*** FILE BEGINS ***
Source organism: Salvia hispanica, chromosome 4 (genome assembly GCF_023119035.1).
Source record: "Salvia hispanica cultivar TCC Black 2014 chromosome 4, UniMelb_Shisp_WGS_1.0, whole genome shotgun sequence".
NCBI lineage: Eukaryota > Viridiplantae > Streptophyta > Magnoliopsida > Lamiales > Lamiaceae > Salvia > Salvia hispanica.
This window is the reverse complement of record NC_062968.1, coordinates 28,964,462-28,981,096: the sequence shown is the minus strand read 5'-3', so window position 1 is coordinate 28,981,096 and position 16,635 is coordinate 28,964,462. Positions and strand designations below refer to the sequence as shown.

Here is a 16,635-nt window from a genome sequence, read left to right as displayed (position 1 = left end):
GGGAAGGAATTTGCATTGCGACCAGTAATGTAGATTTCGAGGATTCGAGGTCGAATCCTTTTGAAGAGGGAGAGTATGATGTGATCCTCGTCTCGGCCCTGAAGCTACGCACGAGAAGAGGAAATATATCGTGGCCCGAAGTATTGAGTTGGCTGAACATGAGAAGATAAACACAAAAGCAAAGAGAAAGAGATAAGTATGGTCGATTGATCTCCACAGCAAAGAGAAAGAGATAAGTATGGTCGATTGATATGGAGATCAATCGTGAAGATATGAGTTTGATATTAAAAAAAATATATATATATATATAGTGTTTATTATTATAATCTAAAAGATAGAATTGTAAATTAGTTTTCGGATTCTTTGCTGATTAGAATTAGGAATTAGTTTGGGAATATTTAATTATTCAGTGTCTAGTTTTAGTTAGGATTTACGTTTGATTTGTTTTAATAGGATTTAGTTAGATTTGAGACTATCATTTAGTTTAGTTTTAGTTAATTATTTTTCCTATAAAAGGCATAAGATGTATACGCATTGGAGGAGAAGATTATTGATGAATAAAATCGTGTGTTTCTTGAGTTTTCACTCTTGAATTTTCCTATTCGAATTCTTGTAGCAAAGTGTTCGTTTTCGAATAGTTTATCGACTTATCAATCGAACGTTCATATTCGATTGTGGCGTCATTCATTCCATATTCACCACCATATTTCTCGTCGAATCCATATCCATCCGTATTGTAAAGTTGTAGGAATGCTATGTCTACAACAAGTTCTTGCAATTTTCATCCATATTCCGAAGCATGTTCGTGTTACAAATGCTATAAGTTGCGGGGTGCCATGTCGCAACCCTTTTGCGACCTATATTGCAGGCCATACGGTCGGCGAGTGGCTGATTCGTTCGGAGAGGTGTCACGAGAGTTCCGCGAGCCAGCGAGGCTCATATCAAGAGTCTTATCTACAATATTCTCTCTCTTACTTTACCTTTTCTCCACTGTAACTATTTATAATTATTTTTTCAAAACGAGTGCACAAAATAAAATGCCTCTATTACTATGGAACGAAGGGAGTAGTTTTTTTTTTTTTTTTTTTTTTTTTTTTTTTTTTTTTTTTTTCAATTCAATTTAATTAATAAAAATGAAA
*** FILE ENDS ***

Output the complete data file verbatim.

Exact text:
Source organism: Salvia hispanica, chromosome 4 (genome assembly GCF_023119035.1).
Source record: "Salvia hispanica cultivar TCC Black 2014 chromosome 4, UniMelb_Shisp_WGS_1.0, whole genome shotgun sequence".
NCBI lineage: Eukaryota > Viridiplantae > Streptophyta > Magnoliopsida > Lamiales > Lamiaceae > Salvia > Salvia hispanica.
This window is the reverse complement of record NC_062968.1, coordinates 28,964,462-28,981,096: the sequence shown is the minus strand read 5'-3', so window position 1 is coordinate 28,981,096 and position 16,635 is coordinate 28,964,462. Positions and strand designations below refer to the sequence as shown.

Here is a 16,635-nt window from a genome sequence, read left to right as displayed (position 1 = left end):
GGGAAGGAATTTGCATTGCGACCAGTAATGTAGATTTCGAGGATTCGAGGTCGAATCCTTTTGAAGAGGGAGAGTATGATGTGATCCTCGTCTCGGCCCTGAAGCTACGCACGAGAAGAGGAAATATATCGTGGCCCGAAGTATTGAGTTGGCTGAACATGAGAAGATAAACACAAAAGCAAAGAGAAAGAGATAAGTATGGTCGATTGATCTCCACAGCAAAGAGAAAGAGATAAGTATGGTCGATTGATATGGAGATCAATCGTGAAGATATGAGTTTGATATTAAAAAAAATATATATATATATATAGTGTTTATTATTATAATCTAAAAGATAGAATTGTAAATTAGTTTTCGGATTCTTTGCTGATTAGAATTAGGAATTAGTTTGGGAATATTTAATTATTCAGTGTCTAGTTTTAGTTAGGATTTACGTTTGATTTGTTTTAATAGGATTTAGTTAGATTTGAGACTATCATTTAGTTTAGTTTTAGTTAATTATTTTTCCTATAAAAGGCATAAGATGTATACGCATTGGAGGAGAAGATTATTGATGAATAAAATCGTGTGTTTCTTGAGTTTTCACTCTTGAATTTTCCTATTCGAATTCTTGTAGCAAAGTGTTCGTTTTCGAATAGTTTATCGACTTATCAATCGAACGTTCATATTCGATTGTGGCGTCATTCATTCCATATTCACCACCATATTTCTCGTCGAATCCATATCCATCCGTATTGTAAAGTTGTAGGAATGCTATGTCTACAACAAGTTCTTGCAATTTTCATCCATATTCCGAAGCATGTTCGTGTTACAAATGCTATAAGTTGCGGGGTGCCATGTCGCAACCCTTTTGCGACCTATATTGCAGGCCATACGGTCGGCGAGTGGCTGATTCGTTCGGAGAGGTGTCACGAGAGTTCCGCGAGCCAGCGAGGCTCATATCAAGAGTCTTATCTACAATATTCTCTCTCTTACTTTACCTTTTCTCCACTGTAACTATTTATAATTATTTTTTCAAAACGAGTGCACAAAATAAAATGCCTCTATTACTATGGAACGAAGGGAGTAGTTTTTTTTTTTTTTTTTTTTTTTTTTTTTTTTTTTTTTTTTTCAATTCAATTTAATTAATAAAAATGAAA